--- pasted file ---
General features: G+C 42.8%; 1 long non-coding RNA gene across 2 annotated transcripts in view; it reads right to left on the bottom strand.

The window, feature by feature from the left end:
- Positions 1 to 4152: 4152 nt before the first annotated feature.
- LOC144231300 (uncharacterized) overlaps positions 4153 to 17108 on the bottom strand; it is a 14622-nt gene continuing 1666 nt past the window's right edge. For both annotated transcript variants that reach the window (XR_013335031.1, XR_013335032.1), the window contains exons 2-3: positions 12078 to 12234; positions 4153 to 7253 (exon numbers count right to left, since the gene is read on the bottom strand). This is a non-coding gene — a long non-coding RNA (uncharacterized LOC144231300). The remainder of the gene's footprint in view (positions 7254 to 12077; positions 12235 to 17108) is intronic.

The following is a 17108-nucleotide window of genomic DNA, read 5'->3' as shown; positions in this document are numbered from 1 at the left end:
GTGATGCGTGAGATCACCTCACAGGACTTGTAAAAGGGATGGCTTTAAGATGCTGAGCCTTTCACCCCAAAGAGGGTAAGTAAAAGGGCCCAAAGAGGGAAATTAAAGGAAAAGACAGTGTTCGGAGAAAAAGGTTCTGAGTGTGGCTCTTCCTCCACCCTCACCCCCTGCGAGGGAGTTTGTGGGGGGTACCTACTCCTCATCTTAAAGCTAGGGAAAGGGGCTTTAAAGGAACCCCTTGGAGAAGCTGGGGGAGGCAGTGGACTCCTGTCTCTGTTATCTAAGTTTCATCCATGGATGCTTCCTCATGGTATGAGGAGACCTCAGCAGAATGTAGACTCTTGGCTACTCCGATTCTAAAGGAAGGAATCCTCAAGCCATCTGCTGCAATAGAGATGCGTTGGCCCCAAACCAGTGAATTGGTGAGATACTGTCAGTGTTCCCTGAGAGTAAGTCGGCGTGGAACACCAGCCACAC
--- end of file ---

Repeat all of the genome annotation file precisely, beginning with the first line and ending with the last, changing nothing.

General features: G+C 42.8%; 1 long non-coding RNA gene across 2 annotated transcripts in view; it reads right to left on the bottom strand.

The window, feature by feature from the left end:
- Positions 1 to 4152: 4152 nt before the first annotated feature.
- LOC144231300 (uncharacterized) overlaps positions 4153 to 17108 on the bottom strand; it is a 14622-nt gene continuing 1666 nt past the window's right edge. For both annotated transcript variants that reach the window (XR_013335031.1, XR_013335032.1), the window contains exons 2-3: positions 12078 to 12234; positions 4153 to 7253 (exon numbers count right to left, since the gene is read on the bottom strand). This is a non-coding gene — a long non-coding RNA (uncharacterized LOC144231300). The remainder of the gene's footprint in view (positions 7254 to 12077; positions 12235 to 17108) is intronic.

The following is a 17108-nucleotide window of genomic DNA, read 5'->3' as shown; positions in this document are numbered from 1 at the left end:
GTGATGCGTGAGATCACCTCACAGGACTTGTAAAAGGGATGGCTTTAAGATGCTGAGCCTTTCACCCCAAAGAGGGTAAGTAAAAGGGCCCAAAGAGGGAAATTAAAGGAAAAGACAGTGTTCGGAGAAAAAGGTTCTGAGTGTGGCTCTTCCTCCACCCTCACCCCCTGCGAGGGAGTTTGTGGGGGGTACCTACTCCTCATCTTAAAGCTAGGGAAAGGGGCTTTAAAGGAACCCCTTGGAGAAGCTGGGGGAGGCAGTGGACTCCTGTCTCTGTTATCTAAGTTTCATCCATGGATGCTTCCTCATGGTATGAGGAGACCTCAGCAGAATGTAGACTCTTGGCTACTCCGATTCTAAAGGAAGGAATCCTCAAGCCATCTGCTGCAATAGAGATGCGTTGGCCCCAAACCAGTGAATTGGTGAGATACTGTCAGTGTTCCCTGAGAGTAAGTCGGCGTGGAACACCAGCCACAC